Mic Masters, for which Chacon is a co-owner, has been taking a hiatus for almost a decade. Chacon has been steadily building the league back up, particularly in the last six months.
Battle rap, The New York Times reported in June, is a “fierce, flourishing” scene, “an art form and a sport.”
Its history and influence goes back decades, practically to the origins of hip-hop 50 years ago. Eminem, for example, credited his battle-rap beginnings (which he re-enacted in the 2002 movie “8 Mile”) with honing his skills and launching his career.
Growing an online base
The first contest at this particular event at The Attic, called “Bobby’s World,” is a slaughter. J-Villain delivers rebuttals against JayJay $avage in bursts of spoken-word poetry. The crowd snickers when he drops a mention of $avage’s cat, Princess.
Villain’s mom, Anna Peralta, said that when her son performs in battle rap, he seems so aggressive — while in real life, he’s like a “big teddy bear.” When he was younger, she said, her son battled depression, but channeling his energy into writing and music has helped him.
Before the battle, Peralta keeps quiet about her relationship to her son, because any bit of information might be used against him in a rap battle. She shot the entire battle on her smartphone, oohing and aahing with the crowd.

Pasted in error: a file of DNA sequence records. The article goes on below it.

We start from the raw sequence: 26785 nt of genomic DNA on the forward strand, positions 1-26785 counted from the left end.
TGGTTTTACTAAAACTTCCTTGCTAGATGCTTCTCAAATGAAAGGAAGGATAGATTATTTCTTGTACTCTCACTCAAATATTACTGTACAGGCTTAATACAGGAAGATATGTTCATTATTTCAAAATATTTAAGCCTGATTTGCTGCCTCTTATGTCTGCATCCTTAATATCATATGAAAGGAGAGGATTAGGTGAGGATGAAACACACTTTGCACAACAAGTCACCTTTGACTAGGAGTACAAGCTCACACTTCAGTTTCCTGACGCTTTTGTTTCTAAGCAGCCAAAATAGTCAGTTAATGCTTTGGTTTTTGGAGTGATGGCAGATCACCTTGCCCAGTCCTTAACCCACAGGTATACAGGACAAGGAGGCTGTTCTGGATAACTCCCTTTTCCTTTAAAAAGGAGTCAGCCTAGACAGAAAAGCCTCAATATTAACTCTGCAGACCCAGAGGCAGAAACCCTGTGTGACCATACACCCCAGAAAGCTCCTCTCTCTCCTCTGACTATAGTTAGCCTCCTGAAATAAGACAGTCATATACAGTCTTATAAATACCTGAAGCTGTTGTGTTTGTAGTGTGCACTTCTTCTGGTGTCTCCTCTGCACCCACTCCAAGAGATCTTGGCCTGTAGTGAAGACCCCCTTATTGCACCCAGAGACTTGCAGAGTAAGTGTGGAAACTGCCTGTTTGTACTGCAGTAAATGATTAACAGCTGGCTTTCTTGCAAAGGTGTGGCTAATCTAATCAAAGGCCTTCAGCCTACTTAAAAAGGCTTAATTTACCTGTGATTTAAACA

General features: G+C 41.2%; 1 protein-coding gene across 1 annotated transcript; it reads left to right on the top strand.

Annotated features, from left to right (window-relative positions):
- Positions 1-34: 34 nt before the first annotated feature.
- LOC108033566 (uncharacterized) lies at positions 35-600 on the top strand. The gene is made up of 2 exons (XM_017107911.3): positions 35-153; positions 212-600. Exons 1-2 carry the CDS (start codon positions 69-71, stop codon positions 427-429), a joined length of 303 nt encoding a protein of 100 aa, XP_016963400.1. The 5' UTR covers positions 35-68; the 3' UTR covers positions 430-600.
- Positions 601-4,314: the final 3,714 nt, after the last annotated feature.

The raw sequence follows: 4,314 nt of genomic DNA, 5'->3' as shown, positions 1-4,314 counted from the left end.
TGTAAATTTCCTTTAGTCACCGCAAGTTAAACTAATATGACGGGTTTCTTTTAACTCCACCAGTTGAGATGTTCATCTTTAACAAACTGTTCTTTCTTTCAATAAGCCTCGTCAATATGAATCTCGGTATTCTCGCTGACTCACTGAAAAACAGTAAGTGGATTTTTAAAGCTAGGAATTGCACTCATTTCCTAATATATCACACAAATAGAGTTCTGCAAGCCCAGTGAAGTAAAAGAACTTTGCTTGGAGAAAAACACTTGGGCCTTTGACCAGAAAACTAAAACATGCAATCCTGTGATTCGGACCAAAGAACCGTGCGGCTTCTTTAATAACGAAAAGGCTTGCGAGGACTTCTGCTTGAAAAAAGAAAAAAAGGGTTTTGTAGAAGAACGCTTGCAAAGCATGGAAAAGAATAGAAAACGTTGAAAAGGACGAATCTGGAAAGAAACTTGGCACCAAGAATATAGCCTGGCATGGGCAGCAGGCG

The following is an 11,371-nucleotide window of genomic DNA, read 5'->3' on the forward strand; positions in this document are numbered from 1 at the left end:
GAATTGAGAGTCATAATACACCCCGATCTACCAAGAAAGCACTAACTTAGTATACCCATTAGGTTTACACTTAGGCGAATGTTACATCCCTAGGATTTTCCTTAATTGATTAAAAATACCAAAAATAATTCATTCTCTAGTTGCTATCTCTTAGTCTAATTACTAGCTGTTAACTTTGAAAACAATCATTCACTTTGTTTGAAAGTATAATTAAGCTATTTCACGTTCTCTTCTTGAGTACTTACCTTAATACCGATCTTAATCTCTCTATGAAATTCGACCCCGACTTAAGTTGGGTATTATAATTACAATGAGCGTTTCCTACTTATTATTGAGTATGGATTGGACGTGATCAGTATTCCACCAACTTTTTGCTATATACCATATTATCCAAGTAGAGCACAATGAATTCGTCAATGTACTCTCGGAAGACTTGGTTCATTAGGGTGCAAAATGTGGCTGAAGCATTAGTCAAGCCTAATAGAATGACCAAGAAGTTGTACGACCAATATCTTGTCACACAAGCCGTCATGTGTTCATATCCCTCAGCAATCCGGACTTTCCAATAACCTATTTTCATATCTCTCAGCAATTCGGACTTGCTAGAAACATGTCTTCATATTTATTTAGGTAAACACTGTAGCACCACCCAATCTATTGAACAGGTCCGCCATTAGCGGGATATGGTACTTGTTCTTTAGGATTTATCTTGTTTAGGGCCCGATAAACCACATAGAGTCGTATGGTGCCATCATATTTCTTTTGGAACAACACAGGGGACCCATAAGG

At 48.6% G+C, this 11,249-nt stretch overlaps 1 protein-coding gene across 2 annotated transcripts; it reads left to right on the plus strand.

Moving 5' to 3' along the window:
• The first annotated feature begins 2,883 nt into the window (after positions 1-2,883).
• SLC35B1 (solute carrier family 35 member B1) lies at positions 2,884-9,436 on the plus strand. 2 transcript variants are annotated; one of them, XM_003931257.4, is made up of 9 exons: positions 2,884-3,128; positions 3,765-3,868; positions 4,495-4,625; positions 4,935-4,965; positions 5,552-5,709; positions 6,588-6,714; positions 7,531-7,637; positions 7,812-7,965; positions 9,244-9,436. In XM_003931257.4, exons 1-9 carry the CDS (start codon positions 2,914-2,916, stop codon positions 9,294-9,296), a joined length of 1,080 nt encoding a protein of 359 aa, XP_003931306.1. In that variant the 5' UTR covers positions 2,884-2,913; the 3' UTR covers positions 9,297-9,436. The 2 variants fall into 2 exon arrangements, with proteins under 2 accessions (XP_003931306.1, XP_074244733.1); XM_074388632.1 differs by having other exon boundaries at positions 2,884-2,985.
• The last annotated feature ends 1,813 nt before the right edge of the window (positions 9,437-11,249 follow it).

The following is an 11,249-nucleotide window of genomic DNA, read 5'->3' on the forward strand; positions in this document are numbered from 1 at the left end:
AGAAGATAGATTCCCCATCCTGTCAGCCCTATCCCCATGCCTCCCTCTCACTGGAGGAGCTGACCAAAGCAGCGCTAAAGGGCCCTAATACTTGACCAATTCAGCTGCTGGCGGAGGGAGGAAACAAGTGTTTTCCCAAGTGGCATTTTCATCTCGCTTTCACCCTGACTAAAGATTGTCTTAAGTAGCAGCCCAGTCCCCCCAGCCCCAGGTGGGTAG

The events are live-streamed, and Chacon said that’s part of an effort to involve the community more in the planning and broadcasting of events. As the league’s revival has grown, Chacon has hired a dedicated production team to shoot the battles for YouTube, where they’ve really taken off. In a matter of months, he said, the league has increased their total views by 137,000, and the page now boasts more than 3,500 subscribers.
The videos are helping the league grow into a national platform, he said, where Utah rappers are going around the country to battle and outsiders are coming to the state to compete.
Emulating one’s idols
Assad Salleh, who raps under the name Emerson Kennedy, made his debut with Mic Masters a decade ago, and has been a touring battler for the last five years or so. When Chacon put him on a stage, he said, it changed his life.
Battle rap, Salleh said, was like “a perfect hit of a drug,” because it perfectly combined artistry, musicianship and competition.
Getting into battle rap, as a Black man who grew up in Davis County, was a way to emulate people who looked like him, he said.
“As a young Black person who doesn’t have other Black faces around him, you just kind of take to what you see other people that look like you doing on TV, … so I wanted to rap [and play sports], because my idols were doing that,” Salleh said.